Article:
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Penrith Region

Acorn Bank Garden
Alpaca Centre
Brougham Castle
Brougham Hall
Clifton Tower
Countess Pillar
Dalemain House
Great Salkeld
Hutton in the

King Arthur's
Round Table

Lacy's Caves
Lady Anne's Way
Lakeland Bird
of Prey Centre

Little Meg
Little Salkeld
Long Meg and her

Lowther Castle
Mayburgh Henge
Penrith Castle

Great Salkeld

OS Grid ref:- NY 552368

The village of Great Salkeld lies at the base of the western slope of the Eden Valley, a few miles to the north east of Penrith.

In the Middle Ages, Great Salkeld was sometimes referred to in documents as Salkeld Regis as it was at times the property of the Crown. The village was once connected by a bridge over the River Eden to neighbouring Little Salkeld.

The red sandstone church of St. Cuthbert's, which stands at the centre of the village, dates to the twelfth century and is remarkable for the pele tower,with an iron door for defence of the inhabitants against the Scots, which was added to it in the fourteenth century, it is one of only three churches in Cumbria with a defensive pele tower (the others are at Newton Arlosh and Burgh-by-Sands). The tower houses two vaulted chambers, a fireplace and, unusually, a dungeon.

A church has occupied the site since 880 AD, when the body of St Cuthbert was rested here after being brought from Holy Island. The Saxon church was rebuilt in 1080. The pillars and capitals of the entrance appear to date around from the eleventh century, they are dogtooth carving with figures of beasts, birds and serpents. The remnants of an uninscribed Roman altar was discovered here in the nineteenth century and can be seen inside the porch.

Great Salkeld Rectory, situated just off the village green, also incorporates a pele tower, probably dating to the early fifteenth century. The Rectory bears a date stone over the door inscribed 1674 but this however, was the date of it was rebuilt.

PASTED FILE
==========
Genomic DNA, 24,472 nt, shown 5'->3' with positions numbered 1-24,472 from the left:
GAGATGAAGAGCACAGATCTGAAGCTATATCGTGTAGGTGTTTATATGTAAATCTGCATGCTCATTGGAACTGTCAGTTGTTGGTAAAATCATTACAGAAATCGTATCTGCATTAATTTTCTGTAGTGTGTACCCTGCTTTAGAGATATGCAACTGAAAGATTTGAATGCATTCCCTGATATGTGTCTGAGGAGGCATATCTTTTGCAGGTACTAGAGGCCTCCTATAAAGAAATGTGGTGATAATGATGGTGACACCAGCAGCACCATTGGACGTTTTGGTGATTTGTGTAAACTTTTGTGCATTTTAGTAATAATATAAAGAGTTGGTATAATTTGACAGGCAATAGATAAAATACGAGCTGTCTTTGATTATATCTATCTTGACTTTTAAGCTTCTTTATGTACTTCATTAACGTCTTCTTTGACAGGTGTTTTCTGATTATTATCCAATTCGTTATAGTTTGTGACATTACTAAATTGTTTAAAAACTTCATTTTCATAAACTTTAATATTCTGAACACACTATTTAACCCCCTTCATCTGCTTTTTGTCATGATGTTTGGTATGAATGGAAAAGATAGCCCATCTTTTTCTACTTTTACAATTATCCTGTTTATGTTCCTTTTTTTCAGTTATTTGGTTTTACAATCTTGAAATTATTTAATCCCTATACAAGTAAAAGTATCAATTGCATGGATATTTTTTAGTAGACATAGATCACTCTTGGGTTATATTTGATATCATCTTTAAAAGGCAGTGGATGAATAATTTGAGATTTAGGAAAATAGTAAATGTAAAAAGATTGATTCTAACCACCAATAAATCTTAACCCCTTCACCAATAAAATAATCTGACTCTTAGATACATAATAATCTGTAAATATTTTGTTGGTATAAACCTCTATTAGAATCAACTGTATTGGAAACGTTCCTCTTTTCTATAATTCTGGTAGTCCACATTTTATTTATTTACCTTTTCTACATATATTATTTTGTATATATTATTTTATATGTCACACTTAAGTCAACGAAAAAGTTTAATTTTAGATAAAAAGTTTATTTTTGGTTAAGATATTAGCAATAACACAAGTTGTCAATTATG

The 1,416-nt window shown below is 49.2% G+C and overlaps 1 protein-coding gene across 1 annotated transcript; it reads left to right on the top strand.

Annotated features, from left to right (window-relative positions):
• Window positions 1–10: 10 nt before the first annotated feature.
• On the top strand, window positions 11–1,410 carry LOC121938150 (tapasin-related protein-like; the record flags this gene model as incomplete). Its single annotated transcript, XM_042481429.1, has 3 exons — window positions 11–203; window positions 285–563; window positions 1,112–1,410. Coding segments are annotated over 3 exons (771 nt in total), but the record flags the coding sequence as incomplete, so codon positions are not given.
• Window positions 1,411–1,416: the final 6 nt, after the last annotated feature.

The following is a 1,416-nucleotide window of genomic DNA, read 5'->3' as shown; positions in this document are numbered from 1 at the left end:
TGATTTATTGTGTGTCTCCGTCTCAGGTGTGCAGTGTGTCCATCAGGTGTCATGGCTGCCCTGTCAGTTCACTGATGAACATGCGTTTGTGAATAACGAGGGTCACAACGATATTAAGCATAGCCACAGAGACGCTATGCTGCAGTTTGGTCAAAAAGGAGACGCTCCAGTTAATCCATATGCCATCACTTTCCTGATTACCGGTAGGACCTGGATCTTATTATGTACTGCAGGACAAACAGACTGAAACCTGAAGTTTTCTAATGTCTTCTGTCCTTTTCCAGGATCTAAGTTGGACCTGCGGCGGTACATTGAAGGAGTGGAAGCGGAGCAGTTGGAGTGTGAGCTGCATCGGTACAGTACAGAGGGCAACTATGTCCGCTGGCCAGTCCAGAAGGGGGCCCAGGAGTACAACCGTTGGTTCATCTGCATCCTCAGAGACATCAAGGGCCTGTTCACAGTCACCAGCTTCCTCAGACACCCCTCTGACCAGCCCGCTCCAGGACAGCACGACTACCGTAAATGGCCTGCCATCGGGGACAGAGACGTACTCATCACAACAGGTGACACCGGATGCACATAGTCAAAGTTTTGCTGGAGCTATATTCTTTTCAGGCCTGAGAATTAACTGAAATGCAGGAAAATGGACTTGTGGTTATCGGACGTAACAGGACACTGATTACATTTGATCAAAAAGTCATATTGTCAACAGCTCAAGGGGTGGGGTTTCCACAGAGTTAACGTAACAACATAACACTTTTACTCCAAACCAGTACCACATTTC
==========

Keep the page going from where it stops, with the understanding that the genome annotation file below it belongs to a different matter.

The village pub, the Highland Drove is home to the Kyloes Restaurant which continues to provide one of the best dining experiences in Cumbria. The village's location is on several ancient drove roads used to bring cattle to market, the pub was once the stopping place for the drovers, whose animals were watered at the Dub just outside the village.

Great Salkeld was the birthplace of the Lord Chief Justice of England, Edward Law (1750-1818)

Just across the River Eden stand Long Meg and Her Daughters, which dates from the Bronze Age and is the third largest stone circle in Enlgand. The circle was probably used for rituals associated with the changing of the seasons, the setting midwinter sun is aligned with the column stone of Long Meg.

An excellent example of a small eighteenth century corn mill, which has been restored to full working order, may be seen at the nearby village of Little Salkeld.

Nearby Lacy's Caves are a series of five chambers in the sandstone cliff of River Eden, they are named for Lieutenant-Colonel Samuel Lacy of Salkeld Hall, who was responsible for their carving in the 18th century.

Vilages of Cumbria